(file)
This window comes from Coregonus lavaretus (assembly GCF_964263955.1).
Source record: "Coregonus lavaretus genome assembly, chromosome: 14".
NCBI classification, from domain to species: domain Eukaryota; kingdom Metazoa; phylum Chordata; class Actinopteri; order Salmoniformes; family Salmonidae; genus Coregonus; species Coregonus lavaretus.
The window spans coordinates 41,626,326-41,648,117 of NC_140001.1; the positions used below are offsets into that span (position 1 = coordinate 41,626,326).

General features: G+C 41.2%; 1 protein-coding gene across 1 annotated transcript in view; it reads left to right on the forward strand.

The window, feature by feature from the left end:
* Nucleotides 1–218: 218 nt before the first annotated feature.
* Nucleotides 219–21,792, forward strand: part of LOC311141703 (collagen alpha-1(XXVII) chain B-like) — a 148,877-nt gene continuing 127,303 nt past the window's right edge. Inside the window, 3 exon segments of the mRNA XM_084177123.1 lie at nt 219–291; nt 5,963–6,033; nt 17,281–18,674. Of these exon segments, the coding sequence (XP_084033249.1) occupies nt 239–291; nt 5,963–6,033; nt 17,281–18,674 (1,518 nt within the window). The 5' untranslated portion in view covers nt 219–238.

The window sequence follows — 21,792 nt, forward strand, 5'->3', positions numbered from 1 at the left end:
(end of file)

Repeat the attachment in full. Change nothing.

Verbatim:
This window comes from Coregonus lavaretus (assembly GCF_964263955.1).
Source record: "Coregonus lavaretus genome assembly, chromosome: 14".
NCBI classification, from domain to species: domain Eukaryota; kingdom Metazoa; phylum Chordata; class Actinopteri; order Salmoniformes; family Salmonidae; genus Coregonus; species Coregonus lavaretus.
The window spans coordinates 41,626,326-41,648,117 of NC_140001.1; the positions used below are offsets into that span (position 1 = coordinate 41,626,326).

General features: G+C 41.2%; 1 protein-coding gene across 1 annotated transcript in view; it reads left to right on the forward strand.

The window, feature by feature from the left end:
* Nucleotides 1–218: 218 nt before the first annotated feature.
* Nucleotides 219–21,792, forward strand: part of LOC311141703 (collagen alpha-1(XXVII) chain B-like) — a 148,877-nt gene continuing 127,303 nt past the window's right edge. Inside the window, 3 exon segments of the mRNA XM_084177123.1 lie at nt 219–291; nt 5,963–6,033; nt 17,281–18,674. Of these exon segments, the coding sequence (XP_084033249.1) occupies nt 239–291; nt 5,963–6,033; nt 17,281–18,674 (1,518 nt within the window). The 5' untranslated portion in view covers nt 219–238.

The window sequence follows — 21,792 nt, forward strand, 5'->3', positions numbered from 1 at the left end: